Can you imagine the headlines if we had for-profit schools that consistently put children’s safety at risk, yet continued to receive government funding? What if their results were demonstrably worse than government or community-run schools? Would we accept that as a country?
Apparently we do if the institutions educate our most vulnerable children – the youngest. Wednesday’s report in the Herald that childcare centres run by big corporates and private equity companies deliver much poorer quality than those run by community and not-for-profit companies is not news to many of us in the sector.
What is news is the extent of it. The article outlined new research compiled on the back of freedom-of-information requests by the United Workers Union to state government departments that regulate early education and care centres.
These departments do spot checks on these centres and the centres have to report to them any adverse incidents, such as when they lock a child inside at the end of the day (yes, it happens). The information the union received showed that the big for-profit companies put children most at risk. They are the ones making a hash of complying with the regulations laid down to keep children safe.
The statistic that is most damning? Take your pick. Is it that a whopping 74 per cent of the 12,000 enforcement actions taken against centres in the past six years have involved for-profit centres? Or is it that for-profit long day-care centres are twice as likely to be rated as not meeting the national quality standards? Or that the big three for-profits – G8, Affinity and Busy Bees – had seven times the number of centres not meeting the national quality standards as the big not-for-profits, Goodstart, KU and C&K.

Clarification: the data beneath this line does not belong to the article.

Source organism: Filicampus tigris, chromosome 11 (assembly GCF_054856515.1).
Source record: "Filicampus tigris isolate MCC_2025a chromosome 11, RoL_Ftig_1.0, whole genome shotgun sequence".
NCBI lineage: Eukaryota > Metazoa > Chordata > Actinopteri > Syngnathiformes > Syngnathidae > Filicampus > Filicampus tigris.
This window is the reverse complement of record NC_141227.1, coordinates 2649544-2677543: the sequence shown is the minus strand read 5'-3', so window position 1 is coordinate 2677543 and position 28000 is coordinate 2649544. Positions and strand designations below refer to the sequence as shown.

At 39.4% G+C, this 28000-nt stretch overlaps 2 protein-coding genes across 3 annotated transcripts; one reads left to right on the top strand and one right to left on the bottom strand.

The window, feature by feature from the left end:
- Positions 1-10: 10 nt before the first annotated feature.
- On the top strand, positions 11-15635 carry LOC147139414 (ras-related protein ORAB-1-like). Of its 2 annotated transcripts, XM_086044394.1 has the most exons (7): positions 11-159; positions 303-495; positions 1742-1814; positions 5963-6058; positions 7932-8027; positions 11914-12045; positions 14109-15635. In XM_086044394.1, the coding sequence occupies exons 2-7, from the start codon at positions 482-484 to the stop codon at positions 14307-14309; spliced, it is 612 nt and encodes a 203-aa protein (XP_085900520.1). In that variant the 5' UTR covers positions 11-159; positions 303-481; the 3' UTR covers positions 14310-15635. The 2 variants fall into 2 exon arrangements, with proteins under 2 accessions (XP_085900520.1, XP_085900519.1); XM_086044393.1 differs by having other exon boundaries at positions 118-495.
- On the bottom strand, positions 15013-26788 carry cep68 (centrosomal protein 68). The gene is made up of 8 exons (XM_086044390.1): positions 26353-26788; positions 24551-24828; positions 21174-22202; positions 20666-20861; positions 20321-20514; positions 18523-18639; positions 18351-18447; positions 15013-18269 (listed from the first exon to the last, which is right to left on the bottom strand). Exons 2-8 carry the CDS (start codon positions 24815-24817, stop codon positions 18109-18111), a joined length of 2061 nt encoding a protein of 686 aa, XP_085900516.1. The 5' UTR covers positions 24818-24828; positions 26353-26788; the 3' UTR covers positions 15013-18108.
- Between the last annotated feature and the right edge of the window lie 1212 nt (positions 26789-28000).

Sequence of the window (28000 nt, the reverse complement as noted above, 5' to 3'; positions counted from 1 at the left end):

Should our real damnation be reserved for the governments that allow this to happen? It’s not like they are ignorant of it. The NSW Department of Education approves these services to operate and then responds when they breach the regulations and fail to meet the quality standards. And the federal Department of Education allows them to stuff their pockets with the $10 billion of annual funding given to families to help with the horrendously high cost of childcare.
Both departments know full well that the highest quality providers of early education and care are almost always the ones that are not in the industry to make a buck – the services run by local government, small community organisations and the big not-for-profit organisations. Yet successive governments have let the large corporate providers grow to the point where they now provide 50 per cent of all services for our youngest children.
We don’t let primary and high schools get any public money if they take a profit. Even our biggest private schools are, at least notionally, not-for-profit. But for some reason we have a whole different set of rules for our youngest children.